OPERATING SEGMENTS

Completion and Production
Completion and Production revenue in the first quarter of 2019 was $3.7 billion, a decrease of $145 million, or 4%, from the first quarter of 2018. Operating income in the first quarter of 2019 was $368 million, a decrease of $132 million, or 26%, from the first quarter of 2018. These decreases were primarily driven by lower pricing for stimulation services in U.S. land, partially offset by higher artificial lift activity in U.S. land, increased stimulation activity in Latin America, and higher completion tool sales in Middle East/Asia and Latin America.

Drilling and Evaluation
Drilling and Evaluation revenue in the first quarter of 2019 was $2.1 billion, an increase of $142 million, or 7%, from the first quarter of 2018, with activity improvements across all geographic regions. This increase primarily related to higher logging and project management activity globally and improved fluids activity in Latin America. Operating income in the first quarter of 2019 was $123 million, a decrease of $65 million, or 35%, compared to the first quarter of 2018, resulting primarily

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from mobilization costs that we incurred on multiple drilling projects internationally, coupled with reduced project management activity and lower pricing in the Middle East.

GEOGRAPHIC REGIONS

North America
North America revenue in the first quarter of 2019 was $3.3 billion, a 7% decrease compared to the first quarter of 2018. This decrease was primarily driven by lower pricing for stimulation services in U.S. land, partially offset by higher artificial lift, cementing, and stimulation services activity.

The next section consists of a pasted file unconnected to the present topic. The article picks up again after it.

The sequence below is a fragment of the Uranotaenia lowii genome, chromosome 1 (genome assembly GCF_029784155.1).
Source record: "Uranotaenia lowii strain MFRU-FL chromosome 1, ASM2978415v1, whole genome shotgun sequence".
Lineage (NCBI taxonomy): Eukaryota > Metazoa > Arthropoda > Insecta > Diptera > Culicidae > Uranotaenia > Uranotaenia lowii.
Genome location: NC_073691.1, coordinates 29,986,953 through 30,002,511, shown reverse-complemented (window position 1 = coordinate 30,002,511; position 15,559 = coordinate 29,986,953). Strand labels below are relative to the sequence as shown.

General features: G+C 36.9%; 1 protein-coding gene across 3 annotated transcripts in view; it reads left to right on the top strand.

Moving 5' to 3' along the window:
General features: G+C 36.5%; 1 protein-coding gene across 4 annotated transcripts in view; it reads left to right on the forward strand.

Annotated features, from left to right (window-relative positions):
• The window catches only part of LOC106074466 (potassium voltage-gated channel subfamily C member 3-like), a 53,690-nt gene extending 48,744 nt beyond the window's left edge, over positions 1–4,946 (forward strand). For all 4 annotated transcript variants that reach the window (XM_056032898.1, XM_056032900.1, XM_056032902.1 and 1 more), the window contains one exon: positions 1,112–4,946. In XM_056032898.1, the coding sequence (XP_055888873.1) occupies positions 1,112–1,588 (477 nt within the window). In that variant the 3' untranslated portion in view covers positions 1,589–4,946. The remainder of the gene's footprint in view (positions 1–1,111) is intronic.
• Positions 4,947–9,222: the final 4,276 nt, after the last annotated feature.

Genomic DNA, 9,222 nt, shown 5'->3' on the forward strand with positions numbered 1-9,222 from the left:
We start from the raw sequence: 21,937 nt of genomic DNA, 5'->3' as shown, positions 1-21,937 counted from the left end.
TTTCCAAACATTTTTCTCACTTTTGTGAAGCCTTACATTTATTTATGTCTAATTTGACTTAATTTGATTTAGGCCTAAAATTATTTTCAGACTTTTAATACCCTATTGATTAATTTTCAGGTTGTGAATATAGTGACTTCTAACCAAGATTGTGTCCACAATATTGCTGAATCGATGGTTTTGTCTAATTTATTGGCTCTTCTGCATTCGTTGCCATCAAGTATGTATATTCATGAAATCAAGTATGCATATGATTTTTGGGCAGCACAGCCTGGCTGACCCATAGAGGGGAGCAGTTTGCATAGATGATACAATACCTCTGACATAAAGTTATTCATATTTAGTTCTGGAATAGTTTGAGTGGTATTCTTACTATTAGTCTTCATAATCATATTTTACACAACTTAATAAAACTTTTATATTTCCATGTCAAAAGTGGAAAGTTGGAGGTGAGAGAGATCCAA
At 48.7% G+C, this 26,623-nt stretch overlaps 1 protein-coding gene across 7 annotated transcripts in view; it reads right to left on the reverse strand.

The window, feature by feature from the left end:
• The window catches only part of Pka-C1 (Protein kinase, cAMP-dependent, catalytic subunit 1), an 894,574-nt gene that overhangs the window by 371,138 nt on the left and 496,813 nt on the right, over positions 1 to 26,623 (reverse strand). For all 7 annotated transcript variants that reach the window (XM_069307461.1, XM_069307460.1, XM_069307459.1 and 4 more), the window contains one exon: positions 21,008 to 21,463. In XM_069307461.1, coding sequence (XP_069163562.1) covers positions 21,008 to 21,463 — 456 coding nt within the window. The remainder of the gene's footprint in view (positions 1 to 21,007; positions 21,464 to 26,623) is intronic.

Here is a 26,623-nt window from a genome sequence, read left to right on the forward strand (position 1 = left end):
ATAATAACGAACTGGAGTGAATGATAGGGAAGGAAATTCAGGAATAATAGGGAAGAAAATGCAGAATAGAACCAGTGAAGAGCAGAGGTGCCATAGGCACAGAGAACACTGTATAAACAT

Latin America
Latin America revenue in the first quarter of 2019 was $587 million, a 28% increase compared to the first quarter of 2018, resulting primarily from higher activity for the majority of our product service lines in Mexico, higher stimulation activity in Argentina and improved fluids activity throughout the region. This was partially offset by reduced drilling and testing activity in Brazil.

Europe/Africa/CIS
Europe/Africa/CIS revenue in the first quarter of 2019 was $748 million, a 4% increase compared to the first quarter of 2018, primarily driven by higher activity across multiple product service lines in Ghana and the United Kingdom. These results were partially offset by lower drilling related activity in Azerbaijan.

Middle East/Asia
Middle East/Asia revenue in the first quarter of 2019 was $1.1 billion, a 7% increase compared to the first quarter of 2018, largely resulting from higher completion tool sales across the region, coupled with increased project management activity in India and improved drilling activity in the Middle East. These improvements were partially offset by reduced fluids activity and lower pricing in the Middle East.

OTHER OPERATING ITEMS

Impairments and other charges were $61 million in the three months ended March 31, 2019, primarily related to an impairment of fixed assets. See Note 2 to the condensed consolidated financial statements for further discussion on the first quarter charge. This compares to $265 million of impairments and other charges in the three months ended March 31, 2018, representing a write-down of all of our remaining investment in Venezuela.

NONOPERATING ITEMS

Effective tax rate. During the three months ended March 31, 2019, we recorded a total income tax provision of $40 million on pre-tax income of $192 million, resulting in an effective tax rate of 20.9%. During the three months ended March 31, 2018, we recorded a total income tax provision of $142 million on pre-tax income of $189 million, resulting in an effective tax rate of 75.4%. Our effective tax rate during the first quarter of 2018 was significantly impacted by our investment write-down in Venezuela for which we are not recognizing a corresponding tax benefit since the write-down is not tax-deductible, along with additional accrued local Venezuela taxes we recognized in our tax provision. Our effective tax rates for both periods were also impacted by the geographic mix of earnings during the respective periods.